cover image of China as a Sea Power, 1127–1368

China as a Sea Power, 1127–1368

A Preliminary Survey of the Maritime Expansion and Naval Exploits of the Chinese People During the Southern Song and Yuan Periods

by Bruce A. Elleman Editor · Jung-pang Lo Author


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Lo Jung-pang argues that during each of the three periods when imperial China embarked on maritime enterprises (the Qin and Han dynasties, the Sui and early Tang dynasties, and Song, Yuan, and early Ming dynasties), coastal states took the initiative at a time when China was divided, maritime trade and exploration subsequently peaked when China was strong and unified, and declined as Chinese power weakened. At such times, China's people became absorbed by internal affairs, and state policy focused on threats from the north and the west. These cycles of maritime activity, each lasting roughly five hundred years, corresponded with cycles of cohesion and division, strength and weakness, prosperity and impoverishment, expansion and contraction.In the early 21st century, a strong and outward looking China is again building up its navy and seeking maritime dominance, with important implications for trade, diplomacy and naval affairs. Events will not necessarily follow the same course as in the past, but Lo Jung-pang's analysis suggests useful questions for the study of events as they unfold and decades to come.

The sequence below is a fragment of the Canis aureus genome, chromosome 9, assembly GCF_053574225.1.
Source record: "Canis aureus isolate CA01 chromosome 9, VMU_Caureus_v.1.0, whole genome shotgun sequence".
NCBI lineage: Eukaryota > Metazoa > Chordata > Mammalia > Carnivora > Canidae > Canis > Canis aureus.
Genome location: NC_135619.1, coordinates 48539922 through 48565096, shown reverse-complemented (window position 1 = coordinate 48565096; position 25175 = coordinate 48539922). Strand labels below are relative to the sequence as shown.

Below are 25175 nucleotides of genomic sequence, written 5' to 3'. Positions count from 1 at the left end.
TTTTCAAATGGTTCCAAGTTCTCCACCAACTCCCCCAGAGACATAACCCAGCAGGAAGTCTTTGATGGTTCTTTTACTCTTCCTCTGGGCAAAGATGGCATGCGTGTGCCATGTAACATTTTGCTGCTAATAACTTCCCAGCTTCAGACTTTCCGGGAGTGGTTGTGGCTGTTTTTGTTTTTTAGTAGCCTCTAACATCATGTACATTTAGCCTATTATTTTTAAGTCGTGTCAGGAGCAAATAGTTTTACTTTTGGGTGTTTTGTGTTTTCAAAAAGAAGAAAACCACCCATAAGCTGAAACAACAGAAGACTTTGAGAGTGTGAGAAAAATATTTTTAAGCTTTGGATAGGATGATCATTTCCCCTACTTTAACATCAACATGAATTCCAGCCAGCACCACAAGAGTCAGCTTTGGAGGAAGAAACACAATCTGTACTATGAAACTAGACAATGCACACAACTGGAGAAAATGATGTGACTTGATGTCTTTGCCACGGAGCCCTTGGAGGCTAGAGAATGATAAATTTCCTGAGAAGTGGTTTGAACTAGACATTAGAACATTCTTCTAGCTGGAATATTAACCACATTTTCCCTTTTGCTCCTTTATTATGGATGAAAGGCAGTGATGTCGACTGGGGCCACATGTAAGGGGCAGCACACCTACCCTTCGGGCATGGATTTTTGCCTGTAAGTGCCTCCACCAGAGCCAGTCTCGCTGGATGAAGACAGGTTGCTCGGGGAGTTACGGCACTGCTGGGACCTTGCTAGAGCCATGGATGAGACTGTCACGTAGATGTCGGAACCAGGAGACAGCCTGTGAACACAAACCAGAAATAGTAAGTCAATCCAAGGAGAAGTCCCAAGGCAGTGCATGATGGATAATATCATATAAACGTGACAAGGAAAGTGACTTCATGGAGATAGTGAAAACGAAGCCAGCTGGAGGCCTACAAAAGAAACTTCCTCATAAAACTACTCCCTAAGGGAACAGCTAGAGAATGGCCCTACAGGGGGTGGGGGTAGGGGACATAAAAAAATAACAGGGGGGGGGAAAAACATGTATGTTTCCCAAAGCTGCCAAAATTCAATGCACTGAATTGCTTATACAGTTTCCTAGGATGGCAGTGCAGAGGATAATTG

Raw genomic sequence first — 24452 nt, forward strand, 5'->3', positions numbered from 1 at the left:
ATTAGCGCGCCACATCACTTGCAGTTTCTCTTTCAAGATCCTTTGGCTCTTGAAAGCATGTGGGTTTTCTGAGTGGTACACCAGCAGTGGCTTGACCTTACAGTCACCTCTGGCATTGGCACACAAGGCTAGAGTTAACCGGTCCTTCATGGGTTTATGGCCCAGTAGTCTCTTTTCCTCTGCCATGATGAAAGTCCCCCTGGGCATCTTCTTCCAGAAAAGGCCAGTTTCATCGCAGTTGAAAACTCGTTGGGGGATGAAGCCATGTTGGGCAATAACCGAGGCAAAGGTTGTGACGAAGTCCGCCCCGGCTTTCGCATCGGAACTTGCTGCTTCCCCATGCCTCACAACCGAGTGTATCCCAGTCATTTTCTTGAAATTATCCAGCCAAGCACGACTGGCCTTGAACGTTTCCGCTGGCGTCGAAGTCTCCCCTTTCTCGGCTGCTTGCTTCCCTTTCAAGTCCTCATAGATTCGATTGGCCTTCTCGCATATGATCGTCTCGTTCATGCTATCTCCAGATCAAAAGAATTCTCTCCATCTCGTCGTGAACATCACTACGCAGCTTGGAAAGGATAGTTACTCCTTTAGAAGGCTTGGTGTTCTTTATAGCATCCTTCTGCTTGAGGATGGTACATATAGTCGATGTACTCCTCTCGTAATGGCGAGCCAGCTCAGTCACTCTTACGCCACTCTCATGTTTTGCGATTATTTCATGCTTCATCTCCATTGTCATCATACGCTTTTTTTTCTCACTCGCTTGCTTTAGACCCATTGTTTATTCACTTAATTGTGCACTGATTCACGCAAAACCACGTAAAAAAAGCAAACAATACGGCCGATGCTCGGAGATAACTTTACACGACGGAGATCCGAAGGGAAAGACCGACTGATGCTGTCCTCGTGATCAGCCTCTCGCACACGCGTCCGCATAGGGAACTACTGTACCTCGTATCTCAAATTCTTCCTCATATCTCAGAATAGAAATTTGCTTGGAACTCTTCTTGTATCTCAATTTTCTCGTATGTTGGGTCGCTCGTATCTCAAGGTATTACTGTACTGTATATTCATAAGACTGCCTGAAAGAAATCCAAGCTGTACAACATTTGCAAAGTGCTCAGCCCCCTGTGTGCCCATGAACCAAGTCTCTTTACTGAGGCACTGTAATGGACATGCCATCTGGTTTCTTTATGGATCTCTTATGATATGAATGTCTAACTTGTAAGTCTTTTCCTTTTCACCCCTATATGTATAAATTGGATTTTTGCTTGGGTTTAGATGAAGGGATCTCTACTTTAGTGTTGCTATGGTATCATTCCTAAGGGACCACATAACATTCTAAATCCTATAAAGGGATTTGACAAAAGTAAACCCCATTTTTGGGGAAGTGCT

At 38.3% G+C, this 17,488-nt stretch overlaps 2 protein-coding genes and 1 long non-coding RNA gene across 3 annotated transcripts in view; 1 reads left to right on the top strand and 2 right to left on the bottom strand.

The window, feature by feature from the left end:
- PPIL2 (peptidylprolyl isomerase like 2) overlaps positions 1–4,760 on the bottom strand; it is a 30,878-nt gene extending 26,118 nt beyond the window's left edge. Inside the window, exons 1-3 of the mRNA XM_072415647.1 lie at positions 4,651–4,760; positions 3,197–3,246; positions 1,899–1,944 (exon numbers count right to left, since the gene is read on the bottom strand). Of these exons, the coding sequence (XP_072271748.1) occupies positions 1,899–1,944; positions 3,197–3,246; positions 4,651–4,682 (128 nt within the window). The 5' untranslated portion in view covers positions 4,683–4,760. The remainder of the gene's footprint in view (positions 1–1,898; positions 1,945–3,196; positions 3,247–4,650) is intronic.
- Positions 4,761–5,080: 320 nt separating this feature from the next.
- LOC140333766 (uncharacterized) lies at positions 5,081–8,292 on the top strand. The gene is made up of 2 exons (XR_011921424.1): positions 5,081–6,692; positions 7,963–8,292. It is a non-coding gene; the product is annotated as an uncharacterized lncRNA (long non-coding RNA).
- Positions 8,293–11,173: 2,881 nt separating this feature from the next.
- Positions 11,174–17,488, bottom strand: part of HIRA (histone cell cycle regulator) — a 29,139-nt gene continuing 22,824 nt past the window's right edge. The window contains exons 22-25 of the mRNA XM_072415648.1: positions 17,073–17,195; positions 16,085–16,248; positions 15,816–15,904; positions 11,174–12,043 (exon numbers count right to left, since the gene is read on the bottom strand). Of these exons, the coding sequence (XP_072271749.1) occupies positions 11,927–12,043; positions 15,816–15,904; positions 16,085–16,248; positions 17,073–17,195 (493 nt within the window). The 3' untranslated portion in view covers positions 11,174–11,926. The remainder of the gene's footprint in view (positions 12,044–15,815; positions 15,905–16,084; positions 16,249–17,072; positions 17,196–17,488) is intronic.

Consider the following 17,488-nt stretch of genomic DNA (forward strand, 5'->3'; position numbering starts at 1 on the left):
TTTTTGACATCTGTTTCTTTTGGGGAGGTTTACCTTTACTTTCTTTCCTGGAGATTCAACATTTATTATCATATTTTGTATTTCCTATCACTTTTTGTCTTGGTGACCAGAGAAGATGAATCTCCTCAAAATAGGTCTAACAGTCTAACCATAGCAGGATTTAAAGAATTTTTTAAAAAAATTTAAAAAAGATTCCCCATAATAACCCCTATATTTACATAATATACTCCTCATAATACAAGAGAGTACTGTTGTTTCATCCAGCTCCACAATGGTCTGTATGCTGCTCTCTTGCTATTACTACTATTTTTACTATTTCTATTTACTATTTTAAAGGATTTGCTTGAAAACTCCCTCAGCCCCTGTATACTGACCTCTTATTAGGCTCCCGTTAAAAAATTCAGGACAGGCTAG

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NUS Press
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Bruce A. Elleman (Editor)

Bruce Allen Elleman is Research Professor in the Maritime History Department of the Center for Naval Warfare Studies at the U.S. Naval War College.

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Jung-pang Lo (Author)

Lo Jung-pang (1912-81) was a renowned professor of Chinese history at the University of California at Davis. In 1957 he completed a 600-page typed manuscript entitled China as a Sea Power, 1127-1368, but he died without arranging for the book to b...

More about Jung-pang Lo
China as a Sea Power, 1127–1368
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